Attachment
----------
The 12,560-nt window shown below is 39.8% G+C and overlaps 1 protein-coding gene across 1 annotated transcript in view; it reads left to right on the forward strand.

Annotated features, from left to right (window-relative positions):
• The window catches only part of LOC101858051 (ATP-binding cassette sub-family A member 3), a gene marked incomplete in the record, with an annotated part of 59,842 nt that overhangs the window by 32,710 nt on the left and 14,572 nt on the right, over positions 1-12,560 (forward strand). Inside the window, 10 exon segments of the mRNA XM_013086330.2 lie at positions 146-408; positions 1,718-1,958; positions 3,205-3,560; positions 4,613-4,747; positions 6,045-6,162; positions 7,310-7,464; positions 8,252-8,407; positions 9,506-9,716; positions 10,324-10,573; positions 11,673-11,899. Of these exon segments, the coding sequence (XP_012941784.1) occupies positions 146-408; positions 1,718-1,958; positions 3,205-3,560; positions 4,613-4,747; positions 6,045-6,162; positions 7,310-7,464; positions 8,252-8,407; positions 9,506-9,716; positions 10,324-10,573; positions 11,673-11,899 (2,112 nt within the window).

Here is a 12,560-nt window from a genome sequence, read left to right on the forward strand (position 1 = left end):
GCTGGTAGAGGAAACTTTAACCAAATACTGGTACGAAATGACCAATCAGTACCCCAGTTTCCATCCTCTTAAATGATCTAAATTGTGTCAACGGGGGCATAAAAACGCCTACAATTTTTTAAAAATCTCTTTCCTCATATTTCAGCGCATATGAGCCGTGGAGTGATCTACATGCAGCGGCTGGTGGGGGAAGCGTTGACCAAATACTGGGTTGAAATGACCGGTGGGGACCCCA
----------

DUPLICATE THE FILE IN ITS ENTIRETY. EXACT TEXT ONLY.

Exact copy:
The 12,560-nt window shown below is 39.8% G+C and overlaps 1 protein-coding gene across 1 annotated transcript in view; it reads left to right on the forward strand.

Annotated features, from left to right (window-relative positions):
• The window catches only part of LOC101858051 (ATP-binding cassette sub-family A member 3), a gene marked incomplete in the record, with an annotated part of 59,842 nt that overhangs the window by 32,710 nt on the left and 14,572 nt on the right, over positions 1-12,560 (forward strand). Inside the window, 10 exon segments of the mRNA XM_013086330.2 lie at positions 146-408; positions 1,718-1,958; positions 3,205-3,560; positions 4,613-4,747; positions 6,045-6,162; positions 7,310-7,464; positions 8,252-8,407; positions 9,506-9,716; positions 10,324-10,573; positions 11,673-11,899. Of these exon segments, the coding sequence (XP_012941784.1) occupies positions 146-408; positions 1,718-1,958; positions 3,205-3,560; positions 4,613-4,747; positions 6,045-6,162; positions 7,310-7,464; positions 8,252-8,407; positions 9,506-9,716; positions 10,324-10,573; positions 11,673-11,899 (2,112 nt within the window).

Here is a 12,560-nt window from a genome sequence, read left to right on the forward strand (position 1 = left end):
GCTGGTAGAGGAAACTTTAACCAAATACTGGTACGAAATGACCAATCAGTACCCCAGTTTCCATCCTCTTAAATGATCTAAATTGTGTCAACGGGGGCATAAAAACGCCTACAATTTTTTAAAAATCTCTTTCCTCATATTTCAGCGCATATGAGCCGTGGAGTGATCTACATGCAGCGGCTGGTGGGGGAAGCGTTGACCAAATACTGGGTTGAAATGACCGGTGGGGACCCCA